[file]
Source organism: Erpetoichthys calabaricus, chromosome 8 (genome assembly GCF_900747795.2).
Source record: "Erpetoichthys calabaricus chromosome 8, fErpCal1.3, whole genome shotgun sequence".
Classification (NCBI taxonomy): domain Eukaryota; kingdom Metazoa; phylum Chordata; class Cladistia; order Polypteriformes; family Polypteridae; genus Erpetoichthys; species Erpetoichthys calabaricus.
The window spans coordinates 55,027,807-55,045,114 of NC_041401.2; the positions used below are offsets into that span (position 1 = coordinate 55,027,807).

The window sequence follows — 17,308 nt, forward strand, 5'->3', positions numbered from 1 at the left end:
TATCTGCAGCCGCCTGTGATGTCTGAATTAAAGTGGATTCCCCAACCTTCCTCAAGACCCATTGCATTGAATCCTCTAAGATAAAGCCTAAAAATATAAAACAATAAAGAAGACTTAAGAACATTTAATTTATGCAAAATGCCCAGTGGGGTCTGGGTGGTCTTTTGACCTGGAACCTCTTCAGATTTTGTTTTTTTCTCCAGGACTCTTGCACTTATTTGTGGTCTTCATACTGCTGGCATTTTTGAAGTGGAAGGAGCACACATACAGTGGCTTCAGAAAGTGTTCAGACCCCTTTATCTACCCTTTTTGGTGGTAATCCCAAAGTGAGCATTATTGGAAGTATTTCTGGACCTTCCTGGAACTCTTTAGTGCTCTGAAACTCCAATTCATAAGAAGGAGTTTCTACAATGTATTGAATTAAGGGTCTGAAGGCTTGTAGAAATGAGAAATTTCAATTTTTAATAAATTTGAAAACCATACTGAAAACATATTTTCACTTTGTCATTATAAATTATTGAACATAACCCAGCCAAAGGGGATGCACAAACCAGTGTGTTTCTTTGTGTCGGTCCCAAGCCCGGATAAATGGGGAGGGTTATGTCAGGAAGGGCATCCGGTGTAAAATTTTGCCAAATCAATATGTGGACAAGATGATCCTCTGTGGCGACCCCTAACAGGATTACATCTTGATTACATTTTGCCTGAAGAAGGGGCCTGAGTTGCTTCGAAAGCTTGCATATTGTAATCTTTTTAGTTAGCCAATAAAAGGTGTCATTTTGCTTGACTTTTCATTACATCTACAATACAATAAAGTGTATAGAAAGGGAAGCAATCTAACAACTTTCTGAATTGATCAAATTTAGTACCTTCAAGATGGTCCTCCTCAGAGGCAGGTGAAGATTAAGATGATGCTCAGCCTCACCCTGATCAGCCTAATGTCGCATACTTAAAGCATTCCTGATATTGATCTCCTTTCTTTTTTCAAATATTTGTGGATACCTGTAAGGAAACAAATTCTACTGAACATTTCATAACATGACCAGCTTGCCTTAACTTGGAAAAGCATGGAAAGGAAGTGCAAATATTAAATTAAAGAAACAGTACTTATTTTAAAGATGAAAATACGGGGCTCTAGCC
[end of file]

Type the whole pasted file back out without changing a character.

Source organism: Erpetoichthys calabaricus, chromosome 8 (genome assembly GCF_900747795.2).
Source record: "Erpetoichthys calabaricus chromosome 8, fErpCal1.3, whole genome shotgun sequence".
Classification (NCBI taxonomy): domain Eukaryota; kingdom Metazoa; phylum Chordata; class Cladistia; order Polypteriformes; family Polypteridae; genus Erpetoichthys; species Erpetoichthys calabaricus.
The window spans coordinates 55,027,807-55,045,114 of NC_041401.2; the positions used below are offsets into that span (position 1 = coordinate 55,027,807).

The window sequence follows — 17,308 nt, forward strand, 5'->3', positions numbered from 1 at the left end:
TATCTGCAGCCGCCTGTGATGTCTGAATTAAAGTGGATTCCCCAACCTTCCTCAAGACCCATTGCATTGAATCCTCTAAGATAAAGCCTAAAAATATAAAACAATAAAGAAGACTTAAGAACATTTAATTTATGCAAAATGCCCAGTGGGGTCTGGGTGGTCTTTTGACCTGGAACCTCTTCAGATTTTGTTTTTTTCTCCAGGACTCTTGCACTTATTTGTGGTCTTCATACTGCTGGCATTTTTGAAGTGGAAGGAGCACACATACAGTGGCTTCAGAAAGTGTTCAGACCCCTTTATCTACCCTTTTTGGTGGTAATCCCAAAGTGAGCATTATTGGAAGTATTTCTGGACCTTCCTGGAACTCTTTAGTGCTCTGAAACTCCAATTCATAAGAAGGAGTTTCTACAATGTATTGAATTAAGGGTCTGAAGGCTTGTAGAAATGAGAAATTTCAATTTTTAATAAATTTGAAAACCATACTGAAAACATATTTTCACTTTGTCATTATAAATTATTGAACATAACCCAGCCAAAGGGGATGCACAAACCAGTGTGTTTCTTTGTGTCGGTCCCAAGCCCGGATAAATGGGGAGGGTTATGTCAGGAAGGGCATCCGGTGTAAAATTTTGCCAAATCAATATGTGGACAAGATGATCCTCTGTGGCGACCCCTAACAGGATTACATCTTGATTACATTTTGCCTGAAGAAGGGGCCTGAGTTGCTTCGAAAGCTTGCATATTGTAATCTTTTTAGTTAGCCAATAAAAGGTGTCATTTTGCTTGACTTTTCATTACATCTACAATACAATAAAGTGTATAGAAAGGGAAGCAATCTAACAACTTTCTGAATTGATCAAATTTAGTACCTTCAAGATGGTCCTCCTCAGAGGCAGGTGAAGATTAAGATGATGCTCAGCCTCACCCTGATCAGCCTAATGTCGCATACTTAAAGCATTCCTGATATTGATCTCCTTTCTTTTTTCAAATATTTGTGGATACCTGTAAGGAAACAAATTCTACTGAACATTTCATAACATGACCAGCTTGCCTTAACTTGGAAAAGCATGGAAAGGAAGTGCAAATATTAAATTAAAGAAACAGTACTTATTTTAAAGATGAAAATACGGGGCTCTAGCC